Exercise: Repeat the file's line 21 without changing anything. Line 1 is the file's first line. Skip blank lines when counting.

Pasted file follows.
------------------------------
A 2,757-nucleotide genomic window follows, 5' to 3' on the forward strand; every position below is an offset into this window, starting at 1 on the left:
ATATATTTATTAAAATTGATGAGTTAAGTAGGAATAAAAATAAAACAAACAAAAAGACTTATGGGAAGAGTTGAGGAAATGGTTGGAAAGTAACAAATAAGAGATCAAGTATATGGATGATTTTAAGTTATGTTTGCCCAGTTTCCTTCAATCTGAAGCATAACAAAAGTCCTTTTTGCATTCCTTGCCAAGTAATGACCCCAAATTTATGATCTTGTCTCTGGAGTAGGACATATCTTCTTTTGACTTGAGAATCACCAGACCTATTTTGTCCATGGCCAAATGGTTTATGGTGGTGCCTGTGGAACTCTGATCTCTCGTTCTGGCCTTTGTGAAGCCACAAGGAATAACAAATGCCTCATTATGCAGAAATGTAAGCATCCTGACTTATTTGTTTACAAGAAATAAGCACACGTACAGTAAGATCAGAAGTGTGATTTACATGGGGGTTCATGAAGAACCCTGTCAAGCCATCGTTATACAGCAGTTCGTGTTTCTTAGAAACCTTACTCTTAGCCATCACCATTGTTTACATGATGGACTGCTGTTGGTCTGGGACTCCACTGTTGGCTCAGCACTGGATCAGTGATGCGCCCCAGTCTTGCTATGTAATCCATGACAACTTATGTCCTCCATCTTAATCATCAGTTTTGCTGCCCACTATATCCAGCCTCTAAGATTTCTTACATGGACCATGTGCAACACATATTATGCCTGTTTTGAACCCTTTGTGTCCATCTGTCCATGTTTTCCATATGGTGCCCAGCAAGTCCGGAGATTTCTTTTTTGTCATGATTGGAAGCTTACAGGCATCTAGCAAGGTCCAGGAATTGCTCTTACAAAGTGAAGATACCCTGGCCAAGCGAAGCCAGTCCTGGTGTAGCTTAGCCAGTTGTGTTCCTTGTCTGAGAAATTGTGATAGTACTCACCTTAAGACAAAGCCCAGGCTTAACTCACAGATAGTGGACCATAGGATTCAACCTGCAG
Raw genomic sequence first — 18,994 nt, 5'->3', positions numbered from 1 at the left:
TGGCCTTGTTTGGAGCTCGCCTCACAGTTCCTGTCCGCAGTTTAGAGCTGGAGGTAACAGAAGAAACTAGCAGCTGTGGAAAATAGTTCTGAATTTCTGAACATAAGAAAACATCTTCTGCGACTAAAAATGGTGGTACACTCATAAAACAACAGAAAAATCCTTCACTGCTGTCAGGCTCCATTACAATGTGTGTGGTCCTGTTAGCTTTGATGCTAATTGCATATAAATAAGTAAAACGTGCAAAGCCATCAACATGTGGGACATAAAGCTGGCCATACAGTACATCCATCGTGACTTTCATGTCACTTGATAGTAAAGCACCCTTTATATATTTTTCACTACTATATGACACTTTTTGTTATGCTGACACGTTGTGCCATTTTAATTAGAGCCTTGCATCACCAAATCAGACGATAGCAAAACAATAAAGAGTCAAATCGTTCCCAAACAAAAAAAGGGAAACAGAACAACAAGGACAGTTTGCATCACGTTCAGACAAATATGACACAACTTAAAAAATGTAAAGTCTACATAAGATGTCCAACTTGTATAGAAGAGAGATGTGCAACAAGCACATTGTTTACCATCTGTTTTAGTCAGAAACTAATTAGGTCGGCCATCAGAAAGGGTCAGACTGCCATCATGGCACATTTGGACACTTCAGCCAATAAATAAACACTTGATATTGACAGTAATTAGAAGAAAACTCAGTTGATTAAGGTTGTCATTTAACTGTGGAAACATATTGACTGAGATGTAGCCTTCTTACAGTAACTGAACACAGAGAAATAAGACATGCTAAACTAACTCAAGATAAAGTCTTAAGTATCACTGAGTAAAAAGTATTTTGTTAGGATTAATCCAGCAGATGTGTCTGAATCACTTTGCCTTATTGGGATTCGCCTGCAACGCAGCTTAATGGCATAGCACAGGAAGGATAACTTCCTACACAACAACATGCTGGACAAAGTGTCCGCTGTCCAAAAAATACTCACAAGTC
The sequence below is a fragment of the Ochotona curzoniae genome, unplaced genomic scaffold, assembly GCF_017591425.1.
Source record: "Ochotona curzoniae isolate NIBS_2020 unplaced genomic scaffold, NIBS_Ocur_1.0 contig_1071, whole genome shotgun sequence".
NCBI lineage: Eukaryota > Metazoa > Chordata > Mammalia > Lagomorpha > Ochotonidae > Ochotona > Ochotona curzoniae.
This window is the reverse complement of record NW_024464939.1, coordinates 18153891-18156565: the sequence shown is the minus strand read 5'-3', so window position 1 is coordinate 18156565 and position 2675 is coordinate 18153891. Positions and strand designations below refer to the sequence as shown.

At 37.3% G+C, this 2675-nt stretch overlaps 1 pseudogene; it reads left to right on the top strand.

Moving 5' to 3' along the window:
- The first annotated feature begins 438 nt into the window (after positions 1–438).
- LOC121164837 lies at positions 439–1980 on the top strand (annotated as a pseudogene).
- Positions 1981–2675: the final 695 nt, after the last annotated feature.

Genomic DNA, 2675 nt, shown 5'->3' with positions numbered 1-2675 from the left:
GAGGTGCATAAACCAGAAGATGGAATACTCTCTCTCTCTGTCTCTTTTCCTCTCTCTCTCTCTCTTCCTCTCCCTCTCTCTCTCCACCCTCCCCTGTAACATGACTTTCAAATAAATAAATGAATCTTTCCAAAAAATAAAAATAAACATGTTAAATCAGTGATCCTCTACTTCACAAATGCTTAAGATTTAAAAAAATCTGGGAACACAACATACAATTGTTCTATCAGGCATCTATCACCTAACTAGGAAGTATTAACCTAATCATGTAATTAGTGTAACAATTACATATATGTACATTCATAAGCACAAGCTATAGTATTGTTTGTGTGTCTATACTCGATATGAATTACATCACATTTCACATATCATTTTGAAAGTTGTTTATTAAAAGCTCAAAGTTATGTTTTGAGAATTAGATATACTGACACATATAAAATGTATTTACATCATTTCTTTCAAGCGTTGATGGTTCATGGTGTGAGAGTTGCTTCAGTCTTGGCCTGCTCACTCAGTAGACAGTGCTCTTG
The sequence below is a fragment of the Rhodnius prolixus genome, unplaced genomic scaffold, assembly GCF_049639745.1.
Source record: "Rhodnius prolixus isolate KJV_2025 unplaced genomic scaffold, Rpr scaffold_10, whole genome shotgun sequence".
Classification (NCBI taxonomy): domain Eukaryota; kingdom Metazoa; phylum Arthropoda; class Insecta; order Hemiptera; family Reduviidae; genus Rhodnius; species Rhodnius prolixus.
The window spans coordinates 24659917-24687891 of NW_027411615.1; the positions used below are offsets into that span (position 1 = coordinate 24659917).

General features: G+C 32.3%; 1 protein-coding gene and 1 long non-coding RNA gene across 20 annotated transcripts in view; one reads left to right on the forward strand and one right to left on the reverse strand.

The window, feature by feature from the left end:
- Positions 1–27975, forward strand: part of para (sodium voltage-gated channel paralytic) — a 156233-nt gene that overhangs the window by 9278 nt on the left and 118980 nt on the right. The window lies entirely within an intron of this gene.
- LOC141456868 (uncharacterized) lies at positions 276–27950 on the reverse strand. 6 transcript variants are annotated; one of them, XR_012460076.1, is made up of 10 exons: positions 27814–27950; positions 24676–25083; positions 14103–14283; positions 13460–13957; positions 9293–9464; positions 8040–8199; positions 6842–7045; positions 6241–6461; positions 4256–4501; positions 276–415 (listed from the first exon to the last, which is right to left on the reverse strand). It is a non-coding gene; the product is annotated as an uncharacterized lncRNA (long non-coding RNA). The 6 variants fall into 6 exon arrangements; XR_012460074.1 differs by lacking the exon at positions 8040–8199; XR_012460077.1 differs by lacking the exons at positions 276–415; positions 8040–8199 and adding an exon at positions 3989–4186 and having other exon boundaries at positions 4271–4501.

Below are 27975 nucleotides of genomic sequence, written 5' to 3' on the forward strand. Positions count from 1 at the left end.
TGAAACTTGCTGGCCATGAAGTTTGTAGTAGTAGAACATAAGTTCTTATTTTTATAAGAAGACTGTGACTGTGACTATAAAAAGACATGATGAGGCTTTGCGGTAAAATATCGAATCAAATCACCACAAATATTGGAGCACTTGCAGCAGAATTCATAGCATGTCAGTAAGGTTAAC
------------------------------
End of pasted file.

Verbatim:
The window, feature by feature from the left end: